The recent consultation from the government seeks a standard methodology for calculating the need for housing across the country. One might think this is an admirable approach, however in practice it is likely to become a problem for the country as a whole.
The reason I say this is that the methodology is exclusively and unashamedly linked to affordability which inevitably means that most houses will be required in the south of England, where the affordability problem is the greatest. This as one element is widely welcomed, but what it does not do is look at another element that is just as important. This being the impact and requirements of economic growth.
What is quite clear is that whilst we may meet needs of affordability this will be at the expense of widening the north – south economic divide, even with the government’s latest proposals from the budget.
As a result of the suggested housing figures that would emerge from the methodology, there is a real risk that when compared with what authorities are planning for in their adopted plans, the north would see a reduction in overall economic output (GVA) and the south would see an increase. This clearly shows the need for additional housing to be placed in the north of England to meet economic aspirations in that area.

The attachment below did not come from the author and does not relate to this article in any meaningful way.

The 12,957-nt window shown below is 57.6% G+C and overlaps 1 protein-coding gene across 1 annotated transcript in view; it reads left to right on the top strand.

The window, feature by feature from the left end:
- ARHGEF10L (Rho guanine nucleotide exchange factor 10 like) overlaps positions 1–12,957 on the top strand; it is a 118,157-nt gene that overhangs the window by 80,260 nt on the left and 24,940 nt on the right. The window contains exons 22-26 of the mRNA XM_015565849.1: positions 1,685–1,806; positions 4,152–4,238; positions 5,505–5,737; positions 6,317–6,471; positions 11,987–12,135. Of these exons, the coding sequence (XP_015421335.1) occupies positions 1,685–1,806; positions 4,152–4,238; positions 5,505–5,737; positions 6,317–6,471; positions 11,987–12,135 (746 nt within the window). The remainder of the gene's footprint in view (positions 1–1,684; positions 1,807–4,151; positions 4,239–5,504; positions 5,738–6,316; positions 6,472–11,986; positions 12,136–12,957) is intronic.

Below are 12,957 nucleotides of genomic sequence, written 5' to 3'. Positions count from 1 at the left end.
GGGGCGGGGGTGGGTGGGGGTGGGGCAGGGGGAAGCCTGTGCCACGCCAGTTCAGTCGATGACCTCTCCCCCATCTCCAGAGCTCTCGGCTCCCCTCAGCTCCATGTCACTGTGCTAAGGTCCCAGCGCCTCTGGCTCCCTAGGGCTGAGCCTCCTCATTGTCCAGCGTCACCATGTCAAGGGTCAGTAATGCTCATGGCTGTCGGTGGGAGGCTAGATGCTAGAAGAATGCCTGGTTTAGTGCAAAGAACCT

Of course, we are already seeing the government move away from the figure they propose for the whole country of 266,000 per annum to the recently announced figure of 300,000. With these changing and fluctuating figures there
remain, therefore, many areas that still need resolution in determining the appropriate dwelling requirement for each Authority.
What will be clear though is that if and when we do have a standard methodology, then this is likely to mean the only time that dwelling requirements can be challenged will be through representations to local plans, rather than planning appeals. It is important therefore for all clients to take this on board and ensure they make the fullest representations to local Plans as soon as they are able to do so. Failure to do this could mean that sites are then frozen out until the next Local Plan review.
There will though also potentially be opportunities for clients that arise from using the standard methodology, as where previously some Councils could demonstrate a five year supply they will be no longer able to do so.
Time therefore to look in detail at all your landholdings again to ensure you taking all the right actions in the light of the emerging planning position.
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